When students asked us what could be done to bring meaningful democratic change to Iraq, Dr. Rich and I asked them if they were registered to vote. When the class responded affirmatively, we asked whether they might consider forming their own political organizations, e.g., a youth party (hizb al-shabab). The students viewed this suggestion very favorably. However, without the institutional support and mentoring by members of the political class in Iraq, such an initiative would be very difficult to implement.
A second encounter with youth during my March 2015 trip to south-central Iraq was the visit Dr. Rich and I made to the Institute for Development, Economy and the Media in al-Najaf. Active in all of Iraq’s 18 provinces, the Institute seeks to find employment for Iraqi youth. It is also works to protect women’s rights, an important issue following the collapse of Saddam Husayn’s regime, given the relaxation of protections for women during the severe UN sanctions regime of the 1990s.
One of the important services the Institute provides is to intervene on behalf of women whose husbands engage in spousal abuse. The Institute’s female employees take women to local prosecutors to stop the violence and seek to have their husbands become involved in counseling so that their behavior doesn’t continue.
In training youth group leaders in Iraq this past December, I had the privilege working with several colleagues, Dr. Hassan Nadhem, Dr. Abdulaziz Sachedina from George mason University, Dr. Ayad Anbar and Dr. Hassan Alsarraf, from the Faculty of Law and Political Science at the University of Kufa, and youth working with the UNESCO Chair for Islamic Interfaith Dialogue Studies.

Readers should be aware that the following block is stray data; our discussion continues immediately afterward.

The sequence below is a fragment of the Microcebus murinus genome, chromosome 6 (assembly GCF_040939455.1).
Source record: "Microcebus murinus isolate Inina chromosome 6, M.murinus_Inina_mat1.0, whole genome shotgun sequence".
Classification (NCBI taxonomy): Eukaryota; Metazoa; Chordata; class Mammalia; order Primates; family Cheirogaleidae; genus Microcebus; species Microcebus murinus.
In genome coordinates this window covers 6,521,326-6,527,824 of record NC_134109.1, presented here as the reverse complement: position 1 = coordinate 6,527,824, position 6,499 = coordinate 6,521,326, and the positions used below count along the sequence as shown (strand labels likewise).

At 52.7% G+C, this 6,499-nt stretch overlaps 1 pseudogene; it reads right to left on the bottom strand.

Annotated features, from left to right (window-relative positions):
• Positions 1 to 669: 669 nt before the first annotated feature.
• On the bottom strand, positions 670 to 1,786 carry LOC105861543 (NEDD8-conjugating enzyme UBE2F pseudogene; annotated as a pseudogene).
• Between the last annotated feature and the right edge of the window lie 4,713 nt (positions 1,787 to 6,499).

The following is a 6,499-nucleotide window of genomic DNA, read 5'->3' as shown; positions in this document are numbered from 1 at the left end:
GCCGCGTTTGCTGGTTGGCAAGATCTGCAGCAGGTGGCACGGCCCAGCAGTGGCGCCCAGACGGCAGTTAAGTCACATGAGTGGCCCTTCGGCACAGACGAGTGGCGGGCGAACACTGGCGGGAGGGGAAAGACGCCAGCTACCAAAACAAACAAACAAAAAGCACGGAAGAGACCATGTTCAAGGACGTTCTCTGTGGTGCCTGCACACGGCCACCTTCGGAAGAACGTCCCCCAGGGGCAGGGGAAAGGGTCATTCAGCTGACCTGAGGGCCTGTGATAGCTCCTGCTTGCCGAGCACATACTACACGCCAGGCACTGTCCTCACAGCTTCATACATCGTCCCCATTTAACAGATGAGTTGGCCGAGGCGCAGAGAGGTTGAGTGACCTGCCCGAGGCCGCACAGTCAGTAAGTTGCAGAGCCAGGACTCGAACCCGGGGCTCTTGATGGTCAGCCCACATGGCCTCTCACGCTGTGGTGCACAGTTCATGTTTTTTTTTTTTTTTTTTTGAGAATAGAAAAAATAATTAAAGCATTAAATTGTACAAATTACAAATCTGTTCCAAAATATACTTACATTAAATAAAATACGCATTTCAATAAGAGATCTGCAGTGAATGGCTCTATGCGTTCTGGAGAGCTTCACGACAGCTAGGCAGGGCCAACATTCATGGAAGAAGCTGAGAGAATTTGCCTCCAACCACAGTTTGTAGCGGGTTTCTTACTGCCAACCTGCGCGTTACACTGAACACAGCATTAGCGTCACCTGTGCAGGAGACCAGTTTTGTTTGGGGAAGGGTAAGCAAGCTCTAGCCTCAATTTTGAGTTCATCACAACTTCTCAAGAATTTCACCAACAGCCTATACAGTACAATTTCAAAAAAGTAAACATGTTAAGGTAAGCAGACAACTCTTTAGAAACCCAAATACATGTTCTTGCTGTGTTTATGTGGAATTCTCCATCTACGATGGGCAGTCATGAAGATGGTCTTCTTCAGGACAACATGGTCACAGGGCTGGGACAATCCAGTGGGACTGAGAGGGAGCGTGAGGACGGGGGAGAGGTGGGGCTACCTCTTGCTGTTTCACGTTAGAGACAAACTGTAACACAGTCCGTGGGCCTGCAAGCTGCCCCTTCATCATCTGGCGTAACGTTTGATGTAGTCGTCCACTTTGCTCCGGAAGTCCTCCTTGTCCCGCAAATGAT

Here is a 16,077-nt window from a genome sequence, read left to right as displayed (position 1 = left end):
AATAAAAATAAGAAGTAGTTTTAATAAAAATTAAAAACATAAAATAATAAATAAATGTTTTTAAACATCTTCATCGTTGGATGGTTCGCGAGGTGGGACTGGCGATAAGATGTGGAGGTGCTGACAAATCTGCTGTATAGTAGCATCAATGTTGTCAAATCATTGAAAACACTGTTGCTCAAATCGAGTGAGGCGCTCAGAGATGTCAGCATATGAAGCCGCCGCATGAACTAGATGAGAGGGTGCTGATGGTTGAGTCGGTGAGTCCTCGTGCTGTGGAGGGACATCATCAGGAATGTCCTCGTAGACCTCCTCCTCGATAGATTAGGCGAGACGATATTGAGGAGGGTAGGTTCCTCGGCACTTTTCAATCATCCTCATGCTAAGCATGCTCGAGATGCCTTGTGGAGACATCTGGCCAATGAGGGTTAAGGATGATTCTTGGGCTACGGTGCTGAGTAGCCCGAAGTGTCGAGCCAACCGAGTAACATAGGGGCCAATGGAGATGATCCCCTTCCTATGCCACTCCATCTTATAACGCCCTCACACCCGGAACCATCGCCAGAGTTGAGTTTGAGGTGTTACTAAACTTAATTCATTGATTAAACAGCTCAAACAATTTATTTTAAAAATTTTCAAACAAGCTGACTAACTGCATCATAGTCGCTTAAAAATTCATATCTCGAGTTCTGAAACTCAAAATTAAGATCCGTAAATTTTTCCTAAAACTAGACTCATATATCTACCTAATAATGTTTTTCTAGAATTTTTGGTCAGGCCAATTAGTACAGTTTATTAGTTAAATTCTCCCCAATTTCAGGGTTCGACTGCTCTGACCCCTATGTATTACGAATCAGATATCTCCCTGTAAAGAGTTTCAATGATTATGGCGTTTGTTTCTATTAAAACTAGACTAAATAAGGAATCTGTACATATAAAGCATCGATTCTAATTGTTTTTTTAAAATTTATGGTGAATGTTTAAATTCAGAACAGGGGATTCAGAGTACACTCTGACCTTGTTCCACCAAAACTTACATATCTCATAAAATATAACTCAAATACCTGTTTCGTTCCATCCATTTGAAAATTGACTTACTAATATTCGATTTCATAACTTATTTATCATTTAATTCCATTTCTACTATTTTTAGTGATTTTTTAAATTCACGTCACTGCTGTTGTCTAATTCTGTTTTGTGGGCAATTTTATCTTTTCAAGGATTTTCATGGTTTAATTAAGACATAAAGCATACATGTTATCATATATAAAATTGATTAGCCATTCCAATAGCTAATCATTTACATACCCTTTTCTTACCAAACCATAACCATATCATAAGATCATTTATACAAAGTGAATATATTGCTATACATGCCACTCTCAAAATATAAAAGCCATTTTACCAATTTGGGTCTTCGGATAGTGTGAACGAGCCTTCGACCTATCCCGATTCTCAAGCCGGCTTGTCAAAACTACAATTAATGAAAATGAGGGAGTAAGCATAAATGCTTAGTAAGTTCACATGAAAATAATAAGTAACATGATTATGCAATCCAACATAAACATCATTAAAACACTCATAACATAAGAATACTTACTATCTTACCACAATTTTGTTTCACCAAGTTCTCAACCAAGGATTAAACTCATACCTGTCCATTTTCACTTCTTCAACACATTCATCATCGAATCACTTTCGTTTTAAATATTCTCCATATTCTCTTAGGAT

The training involved a mix of Iraqi history on which to model contemporary behavior and projects by Iraqi youth. Here the notion that Iraqis are not inherently sectarian but have enjoyed a lengthy history of inter-ethnic and inter-sect cooperation was used to bring to the group’s attention several important examples from Iraqi history.
My approach was to employ the concept of “historical memory” in my training module. I began with three “historical modules” which illustrate how deeply Iraqis value learning, education and culture and show Iraq’s important contributions to world civilization. I also emphasized how these historical traditions demonstrate how Iraqis can live together.
I used three models from Iraqi history to promote the idea of Iraq as a society, polity and cultural entity. These models were intended to allow Iraqis of all different groups and ideologies to come together to celebrate Iraq’s contributions over time to world civilization, to the surrounding Middle East and, most importantly, towards developing an Iraqi society which has endured, despite great hardship.
Ancient Mesopotamian civilization, cultural contributions made under the Abbasid Empire (750-1258 CE), and the modern Iraqi nationalist movement (1908-1963) each offer an inspirational and non-sectarian example which can provide guidance for national reconciliation in contemporary Iraq.
As is well known, ancient Mesopotamian culture contributed many “firsts” to world civilization (as documented in the books of the prominent archaeologist, the late Sidney Noah Kramer, e.g., History Begins at Sumer). Hammurabi’s Code, which was promulgated in 1772 BCE, is still part of the legal systems of many of the world’s nation-states today. Plaques commemorating Hammurabi adorn the wails of the US Supreme Court and the United States House of Representatives.